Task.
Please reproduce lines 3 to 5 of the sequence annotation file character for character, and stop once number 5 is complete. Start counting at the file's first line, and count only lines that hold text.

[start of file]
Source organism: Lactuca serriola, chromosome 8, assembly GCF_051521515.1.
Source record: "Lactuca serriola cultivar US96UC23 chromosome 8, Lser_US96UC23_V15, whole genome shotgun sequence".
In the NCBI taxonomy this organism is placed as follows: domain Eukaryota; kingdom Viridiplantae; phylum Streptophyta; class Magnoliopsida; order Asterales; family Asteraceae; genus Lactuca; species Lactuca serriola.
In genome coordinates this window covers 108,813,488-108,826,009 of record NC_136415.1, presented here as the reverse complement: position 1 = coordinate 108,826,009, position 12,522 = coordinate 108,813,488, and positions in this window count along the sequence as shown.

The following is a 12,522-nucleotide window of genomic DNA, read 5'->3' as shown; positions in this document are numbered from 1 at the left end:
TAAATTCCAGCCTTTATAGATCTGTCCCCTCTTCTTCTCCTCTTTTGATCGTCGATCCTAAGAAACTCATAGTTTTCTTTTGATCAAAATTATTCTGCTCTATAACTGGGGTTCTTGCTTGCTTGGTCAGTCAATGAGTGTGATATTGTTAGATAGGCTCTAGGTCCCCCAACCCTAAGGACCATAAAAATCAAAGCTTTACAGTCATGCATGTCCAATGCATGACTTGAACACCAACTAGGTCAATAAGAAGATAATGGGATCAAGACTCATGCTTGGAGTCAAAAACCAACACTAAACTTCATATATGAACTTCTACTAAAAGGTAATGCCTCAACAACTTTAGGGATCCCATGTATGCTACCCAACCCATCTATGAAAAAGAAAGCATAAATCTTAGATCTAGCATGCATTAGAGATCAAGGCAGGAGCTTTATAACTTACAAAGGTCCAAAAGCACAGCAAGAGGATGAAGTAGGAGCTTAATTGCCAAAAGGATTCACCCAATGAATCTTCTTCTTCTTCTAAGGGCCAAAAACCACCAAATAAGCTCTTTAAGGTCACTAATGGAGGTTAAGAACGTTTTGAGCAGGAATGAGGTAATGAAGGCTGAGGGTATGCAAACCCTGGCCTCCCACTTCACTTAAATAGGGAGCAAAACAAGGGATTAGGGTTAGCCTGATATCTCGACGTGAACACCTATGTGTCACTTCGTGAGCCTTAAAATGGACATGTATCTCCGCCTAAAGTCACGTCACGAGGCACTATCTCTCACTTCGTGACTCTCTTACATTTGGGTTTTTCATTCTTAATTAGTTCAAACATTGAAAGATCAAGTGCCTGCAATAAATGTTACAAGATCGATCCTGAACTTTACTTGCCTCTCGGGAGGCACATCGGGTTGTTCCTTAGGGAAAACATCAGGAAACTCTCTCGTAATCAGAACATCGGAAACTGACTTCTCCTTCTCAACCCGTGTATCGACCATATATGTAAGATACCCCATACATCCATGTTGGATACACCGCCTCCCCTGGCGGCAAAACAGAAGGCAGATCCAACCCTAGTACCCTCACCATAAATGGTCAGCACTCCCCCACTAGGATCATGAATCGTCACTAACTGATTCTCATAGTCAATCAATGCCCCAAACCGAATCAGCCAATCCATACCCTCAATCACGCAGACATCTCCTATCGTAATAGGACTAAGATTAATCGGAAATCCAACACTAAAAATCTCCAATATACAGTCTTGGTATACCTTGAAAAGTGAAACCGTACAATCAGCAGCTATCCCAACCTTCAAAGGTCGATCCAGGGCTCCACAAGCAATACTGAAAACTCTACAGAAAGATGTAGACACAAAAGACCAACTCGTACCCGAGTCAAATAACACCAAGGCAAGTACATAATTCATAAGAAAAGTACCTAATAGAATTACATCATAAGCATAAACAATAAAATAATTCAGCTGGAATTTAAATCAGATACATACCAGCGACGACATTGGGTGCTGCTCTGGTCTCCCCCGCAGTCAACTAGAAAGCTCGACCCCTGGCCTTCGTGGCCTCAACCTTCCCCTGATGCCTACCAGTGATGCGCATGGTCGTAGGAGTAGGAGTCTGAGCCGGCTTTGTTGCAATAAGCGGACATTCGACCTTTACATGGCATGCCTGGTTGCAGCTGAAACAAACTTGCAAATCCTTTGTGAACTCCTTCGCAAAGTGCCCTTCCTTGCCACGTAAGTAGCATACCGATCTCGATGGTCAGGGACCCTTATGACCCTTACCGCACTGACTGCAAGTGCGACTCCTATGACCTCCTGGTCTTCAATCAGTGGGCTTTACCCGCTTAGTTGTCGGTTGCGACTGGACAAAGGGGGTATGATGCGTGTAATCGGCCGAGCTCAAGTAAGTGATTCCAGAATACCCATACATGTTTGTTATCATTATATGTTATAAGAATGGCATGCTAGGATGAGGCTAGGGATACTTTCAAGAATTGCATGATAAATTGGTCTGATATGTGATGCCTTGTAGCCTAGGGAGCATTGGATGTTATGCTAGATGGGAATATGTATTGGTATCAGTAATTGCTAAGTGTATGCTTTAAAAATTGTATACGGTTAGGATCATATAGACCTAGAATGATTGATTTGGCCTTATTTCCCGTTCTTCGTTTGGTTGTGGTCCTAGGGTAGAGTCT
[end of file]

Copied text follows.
In the NCBI taxonomy this organism is placed as follows: domain Eukaryota; kingdom Viridiplantae; phylum Streptophyta; class Magnoliopsida; order Asterales; family Asteraceae; genus Lactuca; species Lactuca serriola.
In genome coordinates this window covers 108,813,488-108,826,009 of record NC_136415.1, presented here as the reverse complement: position 1 = coordinate 108,826,009, position 12,522 = coordinate 108,813,488, and positions in this window count along the sequence as shown.

The following is a 12,522-nucleotide window of genomic DNA, read 5'->3' as shown; positions in this document are numbered from 1 at the left end: